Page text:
Michael Seifert: And what happened? The corrupt actions of our federal government and many state governments around the country to start categorizing our economy based upon essential and non-essential businesses was - it was one of the greatest crime against humanity I've witnessed in a long time, because what it did is it made this sort of fascist oligarchic society emerge where if you're a business and you are willing to parrot the message of the government, you will receive special favors. So, you had some businesses that were willing to do what the government would say, and they were deemed essential. But if you had a business that spoke out too much, or wanted to honor the freedoms of their consumers, they were deemed non-essential, even though they were providing the same services. We got our start during COVID. That season was really inspirational for us to start this company because while we have witnessed corporate America going largely hyper progressive over the last decade, COVID was sort of the straw that broke the camel's back for us. What we have learned, and this is really the heart of your question, is that when we took a chance with this company, believing that there would be this market that was ready for us and a group of consumers that were hungry enough to spend their money on the platform of their values - It was sort of a question mark as to how receptive will businesses be. I have been blown away and my expectations have been blown out of the water. Every single day we're seeing hundreds of new business vendors sign up from all different industries. If you're looking for a bank, healthcare institutions, insurance providers, clothing shops, coffee stores, I mean, it's just amazing to witness the myriad. The shoes I'm wearing right now are from a great PublicSq. business. My tie is from a PublicSq. business. If you are looking to unsubscribe from the corrupt system that has tried to convince you there are only a few businesses, you have the ability to choose from and they've tried to convince you to forget Small Business America. We're here with the opposite message, which is that over 90% of our marketplace today - 50,000 plus vendors - are small businesses, they make our country special, they're going to serve your needs with quality at the forefront. And you can know that you're not going to live under the threat of cancellation or under political lecturing in the process. The movement is growing, and I guarantee you too, Tudor, that you will have people after this podcast here, this great show, that we'll sign up as businesses and say, “Hey, we want our voice to be heard. We want to join the movement.” That's what happens anytime we have media like this, and it's so cool to witness how the businesses are actually seeing a liberating market experience because they're getting to live out their values. And let these consumers know the right but they're also seeing a lucrative one, their profits are increasing through their presence on the platform. And that's the sweetest thing of all.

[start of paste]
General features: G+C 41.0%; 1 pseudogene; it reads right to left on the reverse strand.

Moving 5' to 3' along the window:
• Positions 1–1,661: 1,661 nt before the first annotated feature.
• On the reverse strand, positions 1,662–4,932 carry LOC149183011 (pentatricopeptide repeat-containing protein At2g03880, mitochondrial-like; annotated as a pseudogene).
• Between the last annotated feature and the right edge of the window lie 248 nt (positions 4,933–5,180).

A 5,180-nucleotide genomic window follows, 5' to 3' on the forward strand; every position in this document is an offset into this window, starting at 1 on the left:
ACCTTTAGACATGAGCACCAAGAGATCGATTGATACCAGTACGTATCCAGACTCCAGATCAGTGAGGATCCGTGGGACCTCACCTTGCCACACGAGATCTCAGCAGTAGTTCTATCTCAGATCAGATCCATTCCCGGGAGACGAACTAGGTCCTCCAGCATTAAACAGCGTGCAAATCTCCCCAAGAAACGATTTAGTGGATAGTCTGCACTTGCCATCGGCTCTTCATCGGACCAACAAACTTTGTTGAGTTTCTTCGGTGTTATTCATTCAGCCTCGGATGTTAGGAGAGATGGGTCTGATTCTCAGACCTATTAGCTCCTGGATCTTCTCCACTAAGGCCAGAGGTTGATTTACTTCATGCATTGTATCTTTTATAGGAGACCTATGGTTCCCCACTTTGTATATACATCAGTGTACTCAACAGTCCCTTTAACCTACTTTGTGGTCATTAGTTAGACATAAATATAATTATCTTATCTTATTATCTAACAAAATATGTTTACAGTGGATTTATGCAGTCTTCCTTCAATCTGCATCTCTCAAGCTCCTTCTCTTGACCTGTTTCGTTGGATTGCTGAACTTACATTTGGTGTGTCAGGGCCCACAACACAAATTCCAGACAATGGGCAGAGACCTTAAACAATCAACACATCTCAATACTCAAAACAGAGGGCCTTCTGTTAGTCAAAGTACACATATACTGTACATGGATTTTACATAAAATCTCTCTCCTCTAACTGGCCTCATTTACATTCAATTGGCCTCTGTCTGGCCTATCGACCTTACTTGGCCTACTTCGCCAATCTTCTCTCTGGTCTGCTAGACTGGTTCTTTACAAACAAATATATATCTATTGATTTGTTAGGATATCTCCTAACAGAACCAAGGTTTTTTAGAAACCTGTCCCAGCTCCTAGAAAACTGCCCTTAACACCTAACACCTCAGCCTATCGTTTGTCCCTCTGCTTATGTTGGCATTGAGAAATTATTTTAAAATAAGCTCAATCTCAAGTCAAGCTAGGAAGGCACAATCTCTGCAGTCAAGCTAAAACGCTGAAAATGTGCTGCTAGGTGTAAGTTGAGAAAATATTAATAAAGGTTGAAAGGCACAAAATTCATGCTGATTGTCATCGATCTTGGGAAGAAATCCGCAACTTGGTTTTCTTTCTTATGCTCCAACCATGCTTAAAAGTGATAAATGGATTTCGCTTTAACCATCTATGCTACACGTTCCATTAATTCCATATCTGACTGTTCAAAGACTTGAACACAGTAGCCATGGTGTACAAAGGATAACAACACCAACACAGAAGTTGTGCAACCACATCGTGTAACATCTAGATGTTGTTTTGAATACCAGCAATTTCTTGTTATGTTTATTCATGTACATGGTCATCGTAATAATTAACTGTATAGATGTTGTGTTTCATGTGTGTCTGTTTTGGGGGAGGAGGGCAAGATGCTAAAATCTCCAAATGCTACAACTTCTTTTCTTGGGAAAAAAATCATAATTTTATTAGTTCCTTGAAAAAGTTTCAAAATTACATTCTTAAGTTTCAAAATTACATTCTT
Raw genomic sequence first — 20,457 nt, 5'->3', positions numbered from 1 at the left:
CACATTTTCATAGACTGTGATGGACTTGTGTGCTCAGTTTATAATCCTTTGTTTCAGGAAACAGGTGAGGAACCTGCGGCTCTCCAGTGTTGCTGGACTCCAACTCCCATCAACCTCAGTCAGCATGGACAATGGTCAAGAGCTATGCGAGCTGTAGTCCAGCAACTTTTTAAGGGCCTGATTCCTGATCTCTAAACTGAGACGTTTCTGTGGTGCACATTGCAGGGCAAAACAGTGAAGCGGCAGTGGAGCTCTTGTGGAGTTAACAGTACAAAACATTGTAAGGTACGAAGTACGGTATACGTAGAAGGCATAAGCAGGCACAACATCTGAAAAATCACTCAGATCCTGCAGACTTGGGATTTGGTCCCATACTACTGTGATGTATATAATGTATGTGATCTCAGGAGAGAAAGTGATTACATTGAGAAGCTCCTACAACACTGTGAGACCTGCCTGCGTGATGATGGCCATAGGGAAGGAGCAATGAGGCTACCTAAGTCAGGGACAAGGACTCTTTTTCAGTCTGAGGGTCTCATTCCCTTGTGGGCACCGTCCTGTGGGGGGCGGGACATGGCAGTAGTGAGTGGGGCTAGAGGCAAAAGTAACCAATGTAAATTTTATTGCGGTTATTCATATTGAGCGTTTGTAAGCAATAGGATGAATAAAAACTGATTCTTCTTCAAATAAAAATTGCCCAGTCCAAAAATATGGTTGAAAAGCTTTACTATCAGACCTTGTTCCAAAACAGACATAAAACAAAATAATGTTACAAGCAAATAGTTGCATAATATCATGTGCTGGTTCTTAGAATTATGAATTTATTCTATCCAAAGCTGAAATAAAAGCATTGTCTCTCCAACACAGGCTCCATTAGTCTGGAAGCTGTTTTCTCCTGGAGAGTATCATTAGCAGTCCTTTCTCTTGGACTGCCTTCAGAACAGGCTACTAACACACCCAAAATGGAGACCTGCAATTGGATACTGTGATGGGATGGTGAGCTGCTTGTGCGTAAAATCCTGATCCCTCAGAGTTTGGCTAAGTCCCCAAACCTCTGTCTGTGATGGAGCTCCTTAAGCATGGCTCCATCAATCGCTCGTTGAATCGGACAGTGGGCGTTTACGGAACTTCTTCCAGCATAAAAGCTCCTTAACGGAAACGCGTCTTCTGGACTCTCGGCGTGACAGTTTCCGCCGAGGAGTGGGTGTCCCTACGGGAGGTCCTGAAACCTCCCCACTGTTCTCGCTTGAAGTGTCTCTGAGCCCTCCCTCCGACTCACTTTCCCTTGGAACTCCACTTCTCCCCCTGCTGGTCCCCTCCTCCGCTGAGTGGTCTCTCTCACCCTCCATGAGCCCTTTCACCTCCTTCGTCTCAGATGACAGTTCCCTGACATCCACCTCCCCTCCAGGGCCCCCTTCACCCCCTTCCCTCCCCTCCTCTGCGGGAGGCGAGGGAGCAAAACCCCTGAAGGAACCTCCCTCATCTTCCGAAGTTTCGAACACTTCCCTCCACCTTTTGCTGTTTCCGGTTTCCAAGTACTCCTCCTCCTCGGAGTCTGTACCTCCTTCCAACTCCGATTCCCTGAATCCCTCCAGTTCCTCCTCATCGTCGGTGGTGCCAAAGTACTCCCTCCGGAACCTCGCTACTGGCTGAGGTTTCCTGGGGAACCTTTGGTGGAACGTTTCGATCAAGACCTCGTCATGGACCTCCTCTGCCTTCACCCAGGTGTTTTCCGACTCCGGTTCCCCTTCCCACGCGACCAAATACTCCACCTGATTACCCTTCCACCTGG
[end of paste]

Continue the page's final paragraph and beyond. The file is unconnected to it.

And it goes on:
Tudor Dixon: So how do you stay in business though? You must have to bank. You also have an app. How do you stay on the App Store? How do you know that that is guaranteed because it seems as though the leftist once they feel threatened, they figure out a way to get you canceled and now you talked about a social credit score. I'm not sure everybody totally understands what that means and what happens in places like China where your social credit goes down and that can be for an individual, that can be for a business, but eventually your entire life, you can be stopped from doing anything. If you think about how much, today, of our lives are interacting online. I mean, your email is online. You can have your email server taken away and your phone can be shut down. Essentially you can be blocked from getting apps over time you can be blocked from banking, all of these things that happen in China could come here. So how do you get around that at your company?